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Spring Stars: Rio Rico's Ryan Zuniga wants to follow successful cousin into college
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HIGH SCHOOL SPRING STARS

Spring Stars: Rio Rico's Ryan Zuniga wants to follow successful cousin into college

The Star is profiling Southern Arizona high school athletes whose seasons were cut short by the coronavirus pandemic. Each high school was asked to nominate an exceptional spring sport athlete who exemplifies greatness on and off the field, court or track.

Ryan Zuniga first slipped his hand into the cool, stiff leather of a new baseball glove when he was 4 years old. He can barely remember a time when he hasn’t played the sport.

And while he dreams of making it to the big leagues, Zuniga is taking it one level at a time. The 18-year-old Rio Rico High School junior says he wants to play baseball in college.

“I grew up watching my cousin, who went on to go to college, so he was one of the role models for me to continue pitching,” Zuniga said.

Keith Zuniga was a 2010 graduate of Nogales High School who went on to pitch at Pima College and Bethune-Cookman University.

The Miami Marlins took Keith Zuniga in the 35th round of the 2014 amateur draft, but he turned down the offer to keep the promise he’d made his mother to graduate from college. The decision paid off for Keith Zuniga, who is now an assistant coach at his alma mater in Florida.

Rio Rico baseball coach Hector Zuniga, Ryan’s uncle, is certain that the pitcher will follow in his cousin’s footsteps.

“I’ve seen (Ryan) grow up and become a skilled player. He’s courageous and bows to no team,” Hector Zuniga said. “He always wants the ball even if it’s just with one or two days of rest. Ryan has a deceiving arm, which is definitely a special gift.”

Ryan Zuniga’s 2020 season was off to a solid start before it was cut short. So good, in fact, that he said the season opener is his favorite memory from high school.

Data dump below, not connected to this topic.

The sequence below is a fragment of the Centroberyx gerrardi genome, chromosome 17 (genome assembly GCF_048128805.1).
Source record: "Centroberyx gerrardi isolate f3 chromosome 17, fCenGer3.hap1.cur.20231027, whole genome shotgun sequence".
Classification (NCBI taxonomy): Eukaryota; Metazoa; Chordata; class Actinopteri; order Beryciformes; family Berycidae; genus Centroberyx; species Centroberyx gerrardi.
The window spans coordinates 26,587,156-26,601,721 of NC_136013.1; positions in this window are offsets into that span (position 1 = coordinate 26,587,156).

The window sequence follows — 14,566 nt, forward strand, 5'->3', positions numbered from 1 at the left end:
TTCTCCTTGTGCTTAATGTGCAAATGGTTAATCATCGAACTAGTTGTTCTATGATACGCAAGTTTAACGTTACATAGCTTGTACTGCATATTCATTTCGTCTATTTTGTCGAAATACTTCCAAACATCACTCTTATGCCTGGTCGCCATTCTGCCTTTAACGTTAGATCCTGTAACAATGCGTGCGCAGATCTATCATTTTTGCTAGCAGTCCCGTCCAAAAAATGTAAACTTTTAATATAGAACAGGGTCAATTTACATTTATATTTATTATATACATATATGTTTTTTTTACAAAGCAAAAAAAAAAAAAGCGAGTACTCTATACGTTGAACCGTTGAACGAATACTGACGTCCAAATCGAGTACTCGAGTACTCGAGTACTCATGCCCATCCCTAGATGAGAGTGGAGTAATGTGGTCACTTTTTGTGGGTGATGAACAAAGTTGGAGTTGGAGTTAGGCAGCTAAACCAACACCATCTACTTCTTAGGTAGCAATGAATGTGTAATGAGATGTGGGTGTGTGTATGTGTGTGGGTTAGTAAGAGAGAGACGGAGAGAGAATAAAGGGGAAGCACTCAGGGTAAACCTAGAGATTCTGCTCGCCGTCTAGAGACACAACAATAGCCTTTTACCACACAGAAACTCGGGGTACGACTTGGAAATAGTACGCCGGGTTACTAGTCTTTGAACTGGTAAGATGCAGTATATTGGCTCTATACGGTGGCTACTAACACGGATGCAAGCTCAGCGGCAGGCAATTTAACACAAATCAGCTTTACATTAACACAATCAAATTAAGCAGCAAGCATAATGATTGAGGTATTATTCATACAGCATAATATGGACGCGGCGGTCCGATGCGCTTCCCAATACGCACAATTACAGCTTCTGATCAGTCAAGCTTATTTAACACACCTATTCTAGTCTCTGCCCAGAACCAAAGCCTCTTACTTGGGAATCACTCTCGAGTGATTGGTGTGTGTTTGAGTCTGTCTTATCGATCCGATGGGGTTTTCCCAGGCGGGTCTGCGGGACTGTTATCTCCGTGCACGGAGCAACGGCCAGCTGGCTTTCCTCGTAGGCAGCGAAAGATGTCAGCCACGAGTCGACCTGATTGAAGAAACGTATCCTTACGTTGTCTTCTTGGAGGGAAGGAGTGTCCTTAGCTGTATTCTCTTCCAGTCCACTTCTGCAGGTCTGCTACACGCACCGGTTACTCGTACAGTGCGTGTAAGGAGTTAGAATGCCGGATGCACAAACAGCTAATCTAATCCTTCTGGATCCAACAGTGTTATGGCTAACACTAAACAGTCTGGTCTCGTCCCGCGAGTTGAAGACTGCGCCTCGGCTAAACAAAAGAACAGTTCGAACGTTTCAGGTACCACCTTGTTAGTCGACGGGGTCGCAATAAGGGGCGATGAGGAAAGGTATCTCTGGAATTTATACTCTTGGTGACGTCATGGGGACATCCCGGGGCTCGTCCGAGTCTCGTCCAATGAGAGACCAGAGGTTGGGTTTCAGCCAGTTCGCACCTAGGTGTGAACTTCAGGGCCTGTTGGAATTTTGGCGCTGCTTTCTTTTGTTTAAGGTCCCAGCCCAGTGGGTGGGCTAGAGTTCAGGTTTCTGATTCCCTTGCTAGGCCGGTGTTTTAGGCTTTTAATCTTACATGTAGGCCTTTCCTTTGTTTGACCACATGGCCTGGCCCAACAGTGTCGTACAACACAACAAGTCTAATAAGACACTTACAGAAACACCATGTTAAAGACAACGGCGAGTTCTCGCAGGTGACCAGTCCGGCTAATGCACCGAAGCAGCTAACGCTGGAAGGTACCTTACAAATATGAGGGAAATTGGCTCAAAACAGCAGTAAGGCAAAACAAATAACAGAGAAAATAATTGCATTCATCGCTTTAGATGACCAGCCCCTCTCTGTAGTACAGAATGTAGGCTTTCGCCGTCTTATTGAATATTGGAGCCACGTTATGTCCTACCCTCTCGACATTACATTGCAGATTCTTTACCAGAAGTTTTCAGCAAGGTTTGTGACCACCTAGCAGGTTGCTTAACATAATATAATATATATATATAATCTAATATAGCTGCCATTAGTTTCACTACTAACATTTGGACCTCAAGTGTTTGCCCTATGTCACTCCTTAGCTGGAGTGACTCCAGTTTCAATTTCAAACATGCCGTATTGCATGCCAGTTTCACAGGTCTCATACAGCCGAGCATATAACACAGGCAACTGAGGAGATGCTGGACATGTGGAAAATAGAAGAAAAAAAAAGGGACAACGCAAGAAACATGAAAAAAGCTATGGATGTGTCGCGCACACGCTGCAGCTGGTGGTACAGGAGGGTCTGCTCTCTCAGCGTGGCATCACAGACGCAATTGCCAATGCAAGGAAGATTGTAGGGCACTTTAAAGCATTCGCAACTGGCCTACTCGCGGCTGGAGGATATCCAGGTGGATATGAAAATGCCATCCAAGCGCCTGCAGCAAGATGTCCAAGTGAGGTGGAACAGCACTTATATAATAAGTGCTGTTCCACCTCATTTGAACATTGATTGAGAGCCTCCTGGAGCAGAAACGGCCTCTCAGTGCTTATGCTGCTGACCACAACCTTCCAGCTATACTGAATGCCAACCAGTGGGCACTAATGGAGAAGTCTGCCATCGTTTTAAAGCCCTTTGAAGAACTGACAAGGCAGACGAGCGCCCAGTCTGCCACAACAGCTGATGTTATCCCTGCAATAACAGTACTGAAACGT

“We just had this boost of confidence going into what we thought was the long run of the season,” Zuniga said.

When he’s not playing baseball, Zuniga is helping his parents out on the family ranch, feeding horses or tending to the roosters.

“I ride horses when it’s not really hot,” Zuniga said. “I enjoy it — just not every single day.”

Zuinga is working hard to keep his game sharp in anticipation of a summer club season. But with nowhere to play, it’s a little different.

“I’ve been throwing weight balls into a pad and now I’m starting to run hills,” he said. “I’m working a lot to start to get better with no baseball field. I’m trying to get better every single day so I can get somewhere by the end of this next school year.”

The goal: playing college baseball.

“I’m continuing to work hard on my craft, and pretty much just staying in shape so I can start off my senior year with a bang,” he said. “If any college gives me the opportunity (to play), I’ll gladly take it.”

And as coronavirus-related precautions in Arizona begin to be lifted, Zuniga is more and more hopeful that he’ll get a chance to play with his club team, the Angels Scout Team. He started playing with the Angels last year.

“I really enjoy playing with the guys up there. They boost me up,” he said. “When summer ball ends, I come back down to my high school team and try to get everyone better and boost everyone’s self-esteem and confidence by giving them pointers I learned.”

But after nearly three months without baseball, Zuniga isn’t about to be picky.

“Really, I just want to get back out on the field and start playing with the guys,” he said.

Contact reporter Caitlin Schmidt at cschmidt@tucson.com or 573-4191. On Twitter: @caitlincschmidt

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